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Immunoglobulin M (IgM) anti-myelin-associated glycoprotein (MAG) paraprotein-associated peripheral neuropathy (anti-MAG PN) is the most frequent type of paraprotein-associated neuropathy. It typically presents as a chronic demyelinating disorder with progressive ataxia, tremor and sensory disturbance.1 By definition, IgM paraproteinaemia and high-titre anti-MAG antibodies are present. Up to 50% of patients develop significant disability. Progressive disease-related disability is considered an indication to start treatment. However, there is no consensus on the optimal treatment approach and a high clinical need for effective therapies.1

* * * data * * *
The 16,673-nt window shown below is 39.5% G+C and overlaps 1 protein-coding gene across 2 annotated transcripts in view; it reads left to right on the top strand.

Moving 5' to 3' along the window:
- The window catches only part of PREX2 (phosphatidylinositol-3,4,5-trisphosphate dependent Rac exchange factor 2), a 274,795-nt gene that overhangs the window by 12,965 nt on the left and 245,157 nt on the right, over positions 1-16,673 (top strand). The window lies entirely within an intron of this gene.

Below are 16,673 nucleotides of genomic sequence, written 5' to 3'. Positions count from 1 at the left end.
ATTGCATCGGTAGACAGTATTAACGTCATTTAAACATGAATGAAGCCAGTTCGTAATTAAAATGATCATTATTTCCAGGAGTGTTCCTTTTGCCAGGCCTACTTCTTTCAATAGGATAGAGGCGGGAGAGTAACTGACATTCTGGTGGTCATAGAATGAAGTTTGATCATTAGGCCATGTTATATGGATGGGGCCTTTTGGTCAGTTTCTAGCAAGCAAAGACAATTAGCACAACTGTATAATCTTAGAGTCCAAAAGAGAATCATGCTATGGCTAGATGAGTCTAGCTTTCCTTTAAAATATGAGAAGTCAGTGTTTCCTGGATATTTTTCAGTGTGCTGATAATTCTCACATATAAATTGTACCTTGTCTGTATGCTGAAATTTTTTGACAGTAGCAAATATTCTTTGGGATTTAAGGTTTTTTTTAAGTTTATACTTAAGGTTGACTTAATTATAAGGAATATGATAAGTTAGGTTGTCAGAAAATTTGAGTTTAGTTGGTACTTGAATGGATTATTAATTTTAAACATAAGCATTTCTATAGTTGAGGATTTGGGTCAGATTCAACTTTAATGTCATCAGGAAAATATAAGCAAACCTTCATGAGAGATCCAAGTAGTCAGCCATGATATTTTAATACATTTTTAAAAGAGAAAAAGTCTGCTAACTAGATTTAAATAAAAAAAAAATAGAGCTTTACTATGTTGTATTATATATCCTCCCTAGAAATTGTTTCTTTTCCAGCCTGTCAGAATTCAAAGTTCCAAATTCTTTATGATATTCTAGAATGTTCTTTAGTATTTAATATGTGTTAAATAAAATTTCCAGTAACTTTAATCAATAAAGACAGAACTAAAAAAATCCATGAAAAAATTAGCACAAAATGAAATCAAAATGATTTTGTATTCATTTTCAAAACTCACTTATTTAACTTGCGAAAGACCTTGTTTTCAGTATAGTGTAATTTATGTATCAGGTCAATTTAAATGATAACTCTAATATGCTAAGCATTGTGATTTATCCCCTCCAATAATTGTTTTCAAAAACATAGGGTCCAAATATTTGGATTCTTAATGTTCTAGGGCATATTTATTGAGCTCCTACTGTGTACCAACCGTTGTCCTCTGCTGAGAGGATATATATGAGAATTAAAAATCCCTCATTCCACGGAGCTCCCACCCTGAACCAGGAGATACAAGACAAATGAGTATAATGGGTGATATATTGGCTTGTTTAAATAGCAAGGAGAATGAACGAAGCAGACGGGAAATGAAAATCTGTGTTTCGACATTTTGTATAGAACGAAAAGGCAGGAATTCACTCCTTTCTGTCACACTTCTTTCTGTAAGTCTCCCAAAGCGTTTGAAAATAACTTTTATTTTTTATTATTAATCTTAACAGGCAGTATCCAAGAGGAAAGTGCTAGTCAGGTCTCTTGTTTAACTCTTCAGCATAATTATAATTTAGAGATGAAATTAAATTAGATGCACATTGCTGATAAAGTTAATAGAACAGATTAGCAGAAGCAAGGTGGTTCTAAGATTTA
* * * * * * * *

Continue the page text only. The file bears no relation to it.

IgM paraproteinaemia is the hallmark of Waldenstrom’s macroglobulinaemia (WM) and IgM monoclonal gammopathy of unknown significance (MGUS). WM is an indolent B-cell malignancy with lymphoplasmacytic differentiation typically localised in the bone marrow (BM), while IgM MGUS is considered a premalignant condition, defined as asymptomatic IgM paraproteinaemia with <10% BM infiltration by lymphoplasmacytic cells. The term ‘IgM-related disease’ is reserved for IgM MGUS with symptoms that are attributable to the paraprotein, such as cryoglobulinaemia, cold agglutinin disease and indeed IgM-related neuropathy.2
Recently, a recurrent somatic point mutation of the myeloid differentiation factor 88 (MYD88) gene, leading to an amino acid change from leucine to proline (L265P), has been reported in the vast majority (>90%) of patients with WM and approximately 50% of patients with IgM MGUS. The mutation is absent in healthy donors, multiple myeloma and non-IgM MGUS.3 MYD88 is an adaptor protein of the interleukin-1R and toll-like receptor signalling pathways that ultimately lead to activation of nuclear factor …
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